04 March, 2013
Things to Do for Underprivileged Kids
Underprivileged children typically refers to children from homes with a low socioeconomic status. According to the National Center for Children in Poverty, almost 13 million children in the U.S. live in homes with incomes below the poverty level. Although a child can be underprivileged simply by virtue of poverty, other factors can cause a child to be underprivileged, including the lack of adequate parental care. What you do to help an underprivileged child depends on the needs of the child and family.
Sometimes underprivileged children lack the basic necessities of life, such as food, clothing and shelter. In these cases, providing a child with new clothing or assisting the family in securing shelter and food goes a long way to improving the life of the child. This can include providing the service yourself, or providing the family with resources and contact numbers to agencies that can help. This might be most effective in families suffering a sudden loss of work or other life-altering event that affects the family's ability to provide for the needs of the children.
Many underprivileged children suffer from a lack of opportunity. This can include access to social events, exposure to cultural events, or lack of transportation to participate in after-school activities or other healthy hobbies. For these children, providing access or offering a ride might improve their life.
Some underprivileged children lack quality time with important adults in their lives, either because both parents are working or single parents are holding down two jobs to make ends meet. For these children, giving your time can make a difference in their lives. This includes striking up a conversation, inviting them over for a snack (with parental permission, of course), or asking them along for family activities. Other options include volunteering through a recognized organization such as Volunteer on Demand or The Real Gift Foundation.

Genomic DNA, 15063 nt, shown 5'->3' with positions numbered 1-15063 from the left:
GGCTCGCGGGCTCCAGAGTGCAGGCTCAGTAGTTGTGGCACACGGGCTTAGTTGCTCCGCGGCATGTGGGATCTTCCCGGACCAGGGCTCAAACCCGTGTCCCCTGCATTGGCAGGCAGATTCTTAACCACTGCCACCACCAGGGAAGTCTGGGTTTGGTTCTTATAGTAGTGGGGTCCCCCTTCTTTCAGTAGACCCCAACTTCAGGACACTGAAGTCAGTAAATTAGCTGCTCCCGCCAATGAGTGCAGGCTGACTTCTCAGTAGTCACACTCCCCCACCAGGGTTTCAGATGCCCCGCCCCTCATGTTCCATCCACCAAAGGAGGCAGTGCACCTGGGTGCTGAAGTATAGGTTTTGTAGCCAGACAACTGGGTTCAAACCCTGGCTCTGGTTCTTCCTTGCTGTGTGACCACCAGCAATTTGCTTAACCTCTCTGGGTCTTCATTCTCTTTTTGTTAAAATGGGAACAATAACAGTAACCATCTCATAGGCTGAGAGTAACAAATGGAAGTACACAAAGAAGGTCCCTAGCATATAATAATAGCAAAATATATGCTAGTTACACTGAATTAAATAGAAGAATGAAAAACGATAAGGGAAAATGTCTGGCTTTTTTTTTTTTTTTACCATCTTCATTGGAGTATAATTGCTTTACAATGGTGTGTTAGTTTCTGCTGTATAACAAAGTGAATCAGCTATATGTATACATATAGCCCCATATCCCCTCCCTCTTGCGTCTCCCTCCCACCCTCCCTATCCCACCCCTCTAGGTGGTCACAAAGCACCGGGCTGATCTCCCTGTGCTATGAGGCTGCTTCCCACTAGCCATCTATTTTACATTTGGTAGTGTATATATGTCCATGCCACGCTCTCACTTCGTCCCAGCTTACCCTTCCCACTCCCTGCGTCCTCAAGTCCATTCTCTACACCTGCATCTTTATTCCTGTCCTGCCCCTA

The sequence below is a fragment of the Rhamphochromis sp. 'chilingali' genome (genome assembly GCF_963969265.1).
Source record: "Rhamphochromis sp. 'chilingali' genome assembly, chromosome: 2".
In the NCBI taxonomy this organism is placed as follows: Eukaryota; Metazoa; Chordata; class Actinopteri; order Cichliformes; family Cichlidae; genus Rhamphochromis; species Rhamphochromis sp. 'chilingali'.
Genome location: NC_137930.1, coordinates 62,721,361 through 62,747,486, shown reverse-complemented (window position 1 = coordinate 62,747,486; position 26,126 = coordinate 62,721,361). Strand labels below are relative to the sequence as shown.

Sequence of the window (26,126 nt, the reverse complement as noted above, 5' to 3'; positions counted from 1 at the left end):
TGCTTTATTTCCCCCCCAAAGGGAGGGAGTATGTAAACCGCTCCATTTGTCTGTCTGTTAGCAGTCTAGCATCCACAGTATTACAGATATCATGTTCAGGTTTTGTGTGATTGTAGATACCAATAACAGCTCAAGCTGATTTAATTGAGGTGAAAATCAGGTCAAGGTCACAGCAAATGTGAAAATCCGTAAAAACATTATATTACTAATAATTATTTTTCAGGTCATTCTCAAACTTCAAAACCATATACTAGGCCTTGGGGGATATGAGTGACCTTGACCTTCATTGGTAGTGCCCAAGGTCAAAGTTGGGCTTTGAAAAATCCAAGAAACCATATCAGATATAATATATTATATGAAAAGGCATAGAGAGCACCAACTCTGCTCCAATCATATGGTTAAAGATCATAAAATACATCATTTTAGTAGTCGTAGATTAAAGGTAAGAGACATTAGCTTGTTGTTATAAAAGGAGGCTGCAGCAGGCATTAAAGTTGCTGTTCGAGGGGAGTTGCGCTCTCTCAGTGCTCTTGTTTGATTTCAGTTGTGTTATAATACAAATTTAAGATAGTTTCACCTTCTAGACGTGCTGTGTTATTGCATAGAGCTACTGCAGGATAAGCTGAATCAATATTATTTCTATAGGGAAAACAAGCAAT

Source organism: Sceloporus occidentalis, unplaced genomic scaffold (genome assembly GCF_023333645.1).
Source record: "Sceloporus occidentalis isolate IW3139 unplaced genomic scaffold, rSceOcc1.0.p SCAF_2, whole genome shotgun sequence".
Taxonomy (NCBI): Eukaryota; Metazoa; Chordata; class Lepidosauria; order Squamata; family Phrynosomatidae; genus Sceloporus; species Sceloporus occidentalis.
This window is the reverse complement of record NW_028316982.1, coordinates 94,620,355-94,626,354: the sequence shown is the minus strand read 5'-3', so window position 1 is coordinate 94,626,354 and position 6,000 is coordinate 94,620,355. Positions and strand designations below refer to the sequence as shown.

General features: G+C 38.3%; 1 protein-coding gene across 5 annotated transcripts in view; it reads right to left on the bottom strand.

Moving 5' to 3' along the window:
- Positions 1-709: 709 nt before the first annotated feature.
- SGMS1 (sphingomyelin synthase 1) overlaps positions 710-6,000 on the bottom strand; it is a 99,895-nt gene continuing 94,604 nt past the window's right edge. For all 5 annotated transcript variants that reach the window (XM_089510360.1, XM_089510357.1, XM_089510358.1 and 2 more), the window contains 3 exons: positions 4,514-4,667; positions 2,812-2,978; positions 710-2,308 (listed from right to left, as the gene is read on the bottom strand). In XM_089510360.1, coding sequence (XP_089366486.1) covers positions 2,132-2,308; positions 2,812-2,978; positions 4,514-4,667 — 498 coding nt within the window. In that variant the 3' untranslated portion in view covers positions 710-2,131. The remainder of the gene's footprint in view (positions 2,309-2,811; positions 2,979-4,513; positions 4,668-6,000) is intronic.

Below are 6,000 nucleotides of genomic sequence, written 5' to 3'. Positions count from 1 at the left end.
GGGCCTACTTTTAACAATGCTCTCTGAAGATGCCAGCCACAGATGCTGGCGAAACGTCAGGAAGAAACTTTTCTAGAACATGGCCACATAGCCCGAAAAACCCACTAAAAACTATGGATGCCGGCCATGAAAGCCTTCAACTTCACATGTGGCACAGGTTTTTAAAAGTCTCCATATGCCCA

Providing the child is old enough, hiring an underprivileged child to do odd jobs gives them a way to earn some money to meet their needs, and might build self-esteem as well. Guard against hiring underprivileged children for tasks that are demeaning or otherwise distasteful to their peers because that can cause the child embarrassment and become the source of teasing and bullying.
Like all children, underprivileged children have varying needs. Take some time to get to know the child and assess her needs. While one might need assistance with basic living, another might be dying for a new pair of shoes or set of new books to read. Take your cues from the child and provide what the child needs, or will appreciate, and resist the urge to give the child what you think she should have.
- Jupiterimages/Comstock/Getty Images